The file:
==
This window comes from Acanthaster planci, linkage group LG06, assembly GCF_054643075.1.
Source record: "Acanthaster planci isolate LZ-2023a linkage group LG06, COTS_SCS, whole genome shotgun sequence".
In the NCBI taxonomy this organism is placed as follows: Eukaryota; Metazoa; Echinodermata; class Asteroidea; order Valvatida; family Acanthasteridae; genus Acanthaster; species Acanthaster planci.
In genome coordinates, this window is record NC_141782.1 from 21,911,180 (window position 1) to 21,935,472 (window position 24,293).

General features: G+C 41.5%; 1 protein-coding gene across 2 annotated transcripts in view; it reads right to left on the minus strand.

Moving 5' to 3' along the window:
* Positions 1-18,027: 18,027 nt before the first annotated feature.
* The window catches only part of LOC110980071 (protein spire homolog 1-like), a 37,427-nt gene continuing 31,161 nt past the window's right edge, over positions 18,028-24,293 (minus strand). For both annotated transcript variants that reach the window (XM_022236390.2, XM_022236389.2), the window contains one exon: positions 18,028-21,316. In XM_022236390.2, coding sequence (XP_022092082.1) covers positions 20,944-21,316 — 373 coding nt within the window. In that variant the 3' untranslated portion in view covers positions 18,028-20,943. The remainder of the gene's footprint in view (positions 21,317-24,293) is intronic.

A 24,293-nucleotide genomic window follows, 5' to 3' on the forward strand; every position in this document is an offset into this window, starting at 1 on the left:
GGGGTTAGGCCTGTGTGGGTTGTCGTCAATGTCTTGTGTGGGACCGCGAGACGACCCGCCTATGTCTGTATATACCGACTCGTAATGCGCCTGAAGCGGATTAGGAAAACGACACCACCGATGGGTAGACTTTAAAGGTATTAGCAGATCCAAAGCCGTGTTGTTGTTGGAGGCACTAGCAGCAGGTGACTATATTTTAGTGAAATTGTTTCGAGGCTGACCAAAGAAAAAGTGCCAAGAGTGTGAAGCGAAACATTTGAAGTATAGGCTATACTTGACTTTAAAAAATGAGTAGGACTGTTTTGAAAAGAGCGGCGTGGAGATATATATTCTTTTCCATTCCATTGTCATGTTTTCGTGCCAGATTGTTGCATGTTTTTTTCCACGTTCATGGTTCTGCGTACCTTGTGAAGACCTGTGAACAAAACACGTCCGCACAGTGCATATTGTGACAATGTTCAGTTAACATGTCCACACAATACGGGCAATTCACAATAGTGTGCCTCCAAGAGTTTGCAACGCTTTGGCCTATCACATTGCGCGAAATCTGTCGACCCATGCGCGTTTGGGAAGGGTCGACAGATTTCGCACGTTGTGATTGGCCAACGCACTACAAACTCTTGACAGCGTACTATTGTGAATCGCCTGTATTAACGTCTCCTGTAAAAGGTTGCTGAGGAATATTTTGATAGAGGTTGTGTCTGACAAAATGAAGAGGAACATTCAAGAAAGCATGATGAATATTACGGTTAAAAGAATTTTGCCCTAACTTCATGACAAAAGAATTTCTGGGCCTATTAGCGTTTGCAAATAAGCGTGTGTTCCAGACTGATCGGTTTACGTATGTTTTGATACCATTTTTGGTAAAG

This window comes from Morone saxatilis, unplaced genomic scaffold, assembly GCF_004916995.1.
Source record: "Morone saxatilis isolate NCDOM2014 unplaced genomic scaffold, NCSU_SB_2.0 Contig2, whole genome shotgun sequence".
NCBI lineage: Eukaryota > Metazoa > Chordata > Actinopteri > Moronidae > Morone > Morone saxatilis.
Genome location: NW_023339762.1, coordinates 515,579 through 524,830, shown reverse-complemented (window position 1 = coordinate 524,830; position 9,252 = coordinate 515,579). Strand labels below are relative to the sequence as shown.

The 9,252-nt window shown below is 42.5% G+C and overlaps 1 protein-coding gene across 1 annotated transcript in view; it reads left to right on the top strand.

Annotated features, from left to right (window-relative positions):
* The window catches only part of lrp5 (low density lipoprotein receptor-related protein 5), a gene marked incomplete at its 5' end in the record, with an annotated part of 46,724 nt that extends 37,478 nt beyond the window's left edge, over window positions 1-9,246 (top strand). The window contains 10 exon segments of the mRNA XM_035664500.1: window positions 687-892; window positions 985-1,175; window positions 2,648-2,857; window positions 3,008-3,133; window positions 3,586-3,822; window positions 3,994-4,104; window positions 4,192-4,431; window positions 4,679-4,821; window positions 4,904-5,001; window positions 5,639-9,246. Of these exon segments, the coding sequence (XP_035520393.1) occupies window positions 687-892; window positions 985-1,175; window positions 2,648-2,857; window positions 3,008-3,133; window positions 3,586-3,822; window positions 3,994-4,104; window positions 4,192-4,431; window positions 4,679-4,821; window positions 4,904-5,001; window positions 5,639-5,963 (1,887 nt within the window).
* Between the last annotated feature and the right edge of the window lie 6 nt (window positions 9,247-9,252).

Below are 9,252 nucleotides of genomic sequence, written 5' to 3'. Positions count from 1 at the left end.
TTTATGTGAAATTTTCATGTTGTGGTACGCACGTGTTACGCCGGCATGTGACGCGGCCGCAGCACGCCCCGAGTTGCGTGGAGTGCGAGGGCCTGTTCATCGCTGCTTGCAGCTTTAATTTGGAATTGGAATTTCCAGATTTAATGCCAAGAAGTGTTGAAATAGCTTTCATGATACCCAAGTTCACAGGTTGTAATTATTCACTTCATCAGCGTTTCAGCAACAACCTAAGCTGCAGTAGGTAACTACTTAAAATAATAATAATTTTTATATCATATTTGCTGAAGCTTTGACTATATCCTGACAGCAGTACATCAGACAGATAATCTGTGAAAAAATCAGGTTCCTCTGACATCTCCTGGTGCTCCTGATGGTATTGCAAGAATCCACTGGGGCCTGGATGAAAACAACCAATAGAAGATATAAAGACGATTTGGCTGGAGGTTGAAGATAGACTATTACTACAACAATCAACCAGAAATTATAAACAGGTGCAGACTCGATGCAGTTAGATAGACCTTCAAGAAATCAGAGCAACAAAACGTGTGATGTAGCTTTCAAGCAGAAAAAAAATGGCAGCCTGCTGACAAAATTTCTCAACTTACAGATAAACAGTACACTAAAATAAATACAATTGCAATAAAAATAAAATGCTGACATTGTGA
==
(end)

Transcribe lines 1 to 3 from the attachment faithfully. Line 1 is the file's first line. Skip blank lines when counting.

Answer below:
This window comes from Acanthaster planci, linkage group LG06, assembly GCF_054643075.1.
Source record: "Acanthaster planci isolate LZ-2023a linkage group LG06, COTS_SCS, whole genome shotgun sequence".
In the NCBI taxonomy this organism is placed as follows: Eukaryota; Metazoa; Echinodermata; class Asteroidea; order Valvatida; family Acanthasteridae; genus Acanthaster; species Acanthaster planci.